Rescue teams in Uttarakhand, India, are on the brink of success in their 17-day-long effort to save 41 workers trapped in a collapsed tunnel since November 12. The low-wage workers, stranded 2.8 miles inside the tunnel, faced numerous challenges, including a failed drilling machine. The breakthrough came as skilled miners used hand tools to make rapid progress in the final stretch of debris.
Pushkar Singh Dhami, the chief minister of Uttarakhand, announced the completion of the rescue pipe installation, expressing confidence that the workers would soon be freed. However, Syed Ata Hasnain from India’s National Disaster Management Authority provided a more cautious assessment, stating that about two meters of drilling remained.
The rescue operation, marked by setbacks and roadblocks, gained momentum as experts employed manual drilling techniques, including “rat mining,” to reach the trapped workers. The 90cm rescue pipe insertion process is expected to take several hours.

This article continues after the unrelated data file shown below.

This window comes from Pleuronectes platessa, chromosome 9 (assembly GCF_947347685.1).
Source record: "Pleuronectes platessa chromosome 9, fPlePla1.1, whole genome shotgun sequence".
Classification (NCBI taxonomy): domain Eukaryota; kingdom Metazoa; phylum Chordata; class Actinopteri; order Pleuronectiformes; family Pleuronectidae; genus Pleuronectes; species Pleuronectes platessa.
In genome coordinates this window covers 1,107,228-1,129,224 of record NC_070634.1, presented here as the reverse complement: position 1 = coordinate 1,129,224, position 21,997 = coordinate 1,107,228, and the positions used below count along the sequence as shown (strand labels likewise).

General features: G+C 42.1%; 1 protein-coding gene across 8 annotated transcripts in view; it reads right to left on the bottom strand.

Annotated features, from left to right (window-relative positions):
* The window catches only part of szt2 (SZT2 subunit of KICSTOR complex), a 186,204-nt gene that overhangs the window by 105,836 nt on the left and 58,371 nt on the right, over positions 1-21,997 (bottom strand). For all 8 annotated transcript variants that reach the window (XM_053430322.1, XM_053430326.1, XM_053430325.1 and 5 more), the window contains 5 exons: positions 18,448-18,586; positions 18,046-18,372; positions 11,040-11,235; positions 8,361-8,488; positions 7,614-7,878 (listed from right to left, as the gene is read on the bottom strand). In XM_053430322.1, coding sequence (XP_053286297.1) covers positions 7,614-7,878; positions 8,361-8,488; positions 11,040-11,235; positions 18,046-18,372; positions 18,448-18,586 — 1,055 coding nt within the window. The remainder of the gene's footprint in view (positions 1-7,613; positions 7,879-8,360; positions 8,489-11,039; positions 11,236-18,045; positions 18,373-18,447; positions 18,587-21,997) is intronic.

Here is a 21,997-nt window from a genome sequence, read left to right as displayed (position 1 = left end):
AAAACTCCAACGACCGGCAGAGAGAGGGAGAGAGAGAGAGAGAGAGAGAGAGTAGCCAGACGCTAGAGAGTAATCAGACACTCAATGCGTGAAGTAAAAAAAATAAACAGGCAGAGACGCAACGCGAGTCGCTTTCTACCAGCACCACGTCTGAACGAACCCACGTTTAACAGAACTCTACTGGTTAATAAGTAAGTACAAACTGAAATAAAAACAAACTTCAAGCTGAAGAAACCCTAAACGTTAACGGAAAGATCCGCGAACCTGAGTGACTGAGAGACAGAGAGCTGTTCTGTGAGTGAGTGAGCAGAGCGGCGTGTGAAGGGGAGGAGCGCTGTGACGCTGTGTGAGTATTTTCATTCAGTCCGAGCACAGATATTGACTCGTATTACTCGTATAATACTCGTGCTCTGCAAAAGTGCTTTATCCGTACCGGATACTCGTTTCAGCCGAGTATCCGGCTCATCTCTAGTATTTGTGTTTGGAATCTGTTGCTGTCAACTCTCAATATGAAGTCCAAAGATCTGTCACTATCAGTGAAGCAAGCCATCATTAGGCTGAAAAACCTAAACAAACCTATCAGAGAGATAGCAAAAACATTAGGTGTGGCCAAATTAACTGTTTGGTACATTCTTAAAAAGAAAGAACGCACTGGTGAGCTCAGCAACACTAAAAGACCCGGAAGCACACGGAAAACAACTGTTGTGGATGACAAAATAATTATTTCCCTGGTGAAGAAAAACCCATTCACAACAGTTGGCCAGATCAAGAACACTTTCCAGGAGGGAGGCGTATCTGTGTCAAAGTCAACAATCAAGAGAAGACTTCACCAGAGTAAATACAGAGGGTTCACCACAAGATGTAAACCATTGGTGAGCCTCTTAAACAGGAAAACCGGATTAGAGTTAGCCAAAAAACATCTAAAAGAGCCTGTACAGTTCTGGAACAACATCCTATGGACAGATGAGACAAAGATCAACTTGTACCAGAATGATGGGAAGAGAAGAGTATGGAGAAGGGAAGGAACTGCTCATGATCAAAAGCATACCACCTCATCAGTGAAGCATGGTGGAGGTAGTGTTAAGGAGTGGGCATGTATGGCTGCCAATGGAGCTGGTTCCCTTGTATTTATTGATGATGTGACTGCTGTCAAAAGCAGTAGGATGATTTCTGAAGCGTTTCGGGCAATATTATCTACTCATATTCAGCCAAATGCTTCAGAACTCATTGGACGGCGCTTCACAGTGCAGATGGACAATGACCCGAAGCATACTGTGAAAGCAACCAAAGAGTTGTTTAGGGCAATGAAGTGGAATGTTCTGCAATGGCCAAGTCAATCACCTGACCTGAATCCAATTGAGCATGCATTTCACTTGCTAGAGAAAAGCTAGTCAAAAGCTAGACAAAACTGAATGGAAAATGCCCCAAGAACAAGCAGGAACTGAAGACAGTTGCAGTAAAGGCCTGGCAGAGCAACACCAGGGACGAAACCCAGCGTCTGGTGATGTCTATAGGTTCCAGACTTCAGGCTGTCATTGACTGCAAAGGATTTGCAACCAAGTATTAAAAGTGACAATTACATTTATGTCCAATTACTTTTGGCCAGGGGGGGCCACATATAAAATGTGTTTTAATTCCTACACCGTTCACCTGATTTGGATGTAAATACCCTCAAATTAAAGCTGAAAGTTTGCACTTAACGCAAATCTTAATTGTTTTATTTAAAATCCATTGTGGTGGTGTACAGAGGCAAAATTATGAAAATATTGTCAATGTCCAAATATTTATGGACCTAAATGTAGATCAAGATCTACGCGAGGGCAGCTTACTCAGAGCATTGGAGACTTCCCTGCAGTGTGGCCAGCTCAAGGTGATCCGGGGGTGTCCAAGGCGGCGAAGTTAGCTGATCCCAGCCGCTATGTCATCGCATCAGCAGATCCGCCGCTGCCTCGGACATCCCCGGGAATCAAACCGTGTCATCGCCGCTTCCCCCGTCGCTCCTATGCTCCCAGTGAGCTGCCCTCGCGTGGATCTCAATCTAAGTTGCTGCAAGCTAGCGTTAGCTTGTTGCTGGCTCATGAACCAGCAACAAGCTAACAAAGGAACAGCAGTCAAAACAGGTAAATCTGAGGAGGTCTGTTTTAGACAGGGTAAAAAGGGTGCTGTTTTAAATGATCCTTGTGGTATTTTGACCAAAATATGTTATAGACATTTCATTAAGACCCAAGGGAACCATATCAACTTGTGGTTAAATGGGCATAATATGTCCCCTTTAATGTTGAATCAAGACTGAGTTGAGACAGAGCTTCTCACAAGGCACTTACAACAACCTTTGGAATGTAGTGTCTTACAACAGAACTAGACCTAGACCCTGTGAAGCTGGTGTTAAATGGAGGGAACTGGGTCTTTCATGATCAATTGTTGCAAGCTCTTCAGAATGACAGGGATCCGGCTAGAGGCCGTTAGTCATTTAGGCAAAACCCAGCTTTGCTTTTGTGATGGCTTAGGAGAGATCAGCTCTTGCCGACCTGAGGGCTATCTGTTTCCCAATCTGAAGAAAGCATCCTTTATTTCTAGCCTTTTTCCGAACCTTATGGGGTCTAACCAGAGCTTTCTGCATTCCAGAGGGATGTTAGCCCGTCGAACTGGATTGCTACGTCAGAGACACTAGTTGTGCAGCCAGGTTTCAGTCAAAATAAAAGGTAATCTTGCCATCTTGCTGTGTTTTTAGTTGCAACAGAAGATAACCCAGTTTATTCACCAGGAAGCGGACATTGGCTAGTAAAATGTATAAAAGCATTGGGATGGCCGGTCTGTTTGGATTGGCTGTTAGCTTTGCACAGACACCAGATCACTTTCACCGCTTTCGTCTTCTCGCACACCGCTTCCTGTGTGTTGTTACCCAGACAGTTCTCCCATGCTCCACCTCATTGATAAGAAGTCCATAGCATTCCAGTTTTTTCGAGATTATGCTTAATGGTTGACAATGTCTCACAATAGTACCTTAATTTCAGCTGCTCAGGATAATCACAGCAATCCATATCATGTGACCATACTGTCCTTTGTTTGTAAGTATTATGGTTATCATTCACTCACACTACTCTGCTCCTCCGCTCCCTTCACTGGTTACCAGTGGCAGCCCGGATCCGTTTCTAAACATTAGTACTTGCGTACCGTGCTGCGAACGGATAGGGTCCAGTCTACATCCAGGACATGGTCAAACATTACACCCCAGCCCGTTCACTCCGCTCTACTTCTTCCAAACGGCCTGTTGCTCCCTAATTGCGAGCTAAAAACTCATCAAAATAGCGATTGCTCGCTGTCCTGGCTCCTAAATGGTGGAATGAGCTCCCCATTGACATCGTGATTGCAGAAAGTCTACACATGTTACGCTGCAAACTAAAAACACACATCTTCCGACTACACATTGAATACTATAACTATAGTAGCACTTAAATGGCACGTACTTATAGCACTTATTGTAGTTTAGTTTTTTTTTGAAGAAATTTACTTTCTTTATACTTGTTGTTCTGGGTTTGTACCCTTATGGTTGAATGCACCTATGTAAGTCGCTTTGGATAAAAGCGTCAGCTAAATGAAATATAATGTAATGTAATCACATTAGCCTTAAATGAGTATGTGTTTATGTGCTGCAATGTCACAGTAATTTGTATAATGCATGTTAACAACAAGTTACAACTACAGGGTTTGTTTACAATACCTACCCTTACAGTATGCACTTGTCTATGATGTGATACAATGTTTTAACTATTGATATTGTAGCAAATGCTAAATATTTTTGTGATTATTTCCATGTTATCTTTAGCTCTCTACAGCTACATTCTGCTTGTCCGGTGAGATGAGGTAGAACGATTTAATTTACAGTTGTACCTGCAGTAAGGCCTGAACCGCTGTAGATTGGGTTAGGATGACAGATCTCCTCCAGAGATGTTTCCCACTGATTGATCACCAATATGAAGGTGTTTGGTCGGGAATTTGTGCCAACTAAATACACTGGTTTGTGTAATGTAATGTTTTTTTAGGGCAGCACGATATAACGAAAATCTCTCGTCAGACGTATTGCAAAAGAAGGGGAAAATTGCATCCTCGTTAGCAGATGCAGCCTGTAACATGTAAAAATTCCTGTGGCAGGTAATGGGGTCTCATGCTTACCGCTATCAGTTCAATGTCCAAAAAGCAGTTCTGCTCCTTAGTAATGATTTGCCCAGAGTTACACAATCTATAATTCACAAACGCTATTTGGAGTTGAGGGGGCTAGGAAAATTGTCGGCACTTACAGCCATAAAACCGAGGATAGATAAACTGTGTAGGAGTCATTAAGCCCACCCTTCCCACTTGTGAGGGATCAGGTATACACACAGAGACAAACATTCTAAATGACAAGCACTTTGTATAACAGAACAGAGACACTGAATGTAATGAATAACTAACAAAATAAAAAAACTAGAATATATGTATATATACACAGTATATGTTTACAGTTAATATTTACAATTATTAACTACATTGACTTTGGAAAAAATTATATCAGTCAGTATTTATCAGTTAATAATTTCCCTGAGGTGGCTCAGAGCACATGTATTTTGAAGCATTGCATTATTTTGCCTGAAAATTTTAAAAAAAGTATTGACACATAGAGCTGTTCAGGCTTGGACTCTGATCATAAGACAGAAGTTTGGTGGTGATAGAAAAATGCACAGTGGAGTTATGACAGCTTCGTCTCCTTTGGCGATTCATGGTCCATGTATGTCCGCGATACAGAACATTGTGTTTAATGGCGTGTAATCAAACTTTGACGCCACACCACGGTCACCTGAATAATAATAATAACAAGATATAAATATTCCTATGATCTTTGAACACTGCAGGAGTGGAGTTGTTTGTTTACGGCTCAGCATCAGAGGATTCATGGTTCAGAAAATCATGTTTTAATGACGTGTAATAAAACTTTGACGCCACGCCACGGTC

The workers, part of a major road project on a Hindu pilgrimage route, became trapped due to a landslide, shedding light on environmental concerns in the Himalayan region. The rescue effort faced criticism for the delay, but international tunneling experts and a collaborative manual drilling approach achieved success.
Relatives of the trapped workers, eagerly awaiting their release, were instructed to be ready to accompany them to a hospital 30km away. The men, provided with oxygen, food, and water through a narrow pipe, are from economically disadvantaged states, earning around $250 a month.
As the rescue operation reaches its final stages, a temporary healthcare facility has been set up to treat the workers, with a helicopter on standby for serious cases. The mental health of the rescued workers is also a concern, with experts anticipating potential post-traumatic stress disorder (PTSD) symptoms.
The tunnel, part of the $1.5 billion Char Dham highway project, lacked an emergency exit and was built through a geological fault. The incident has prompted scrutiny of India’s environmental assessment procedures for large-scale projects in the Himalayas.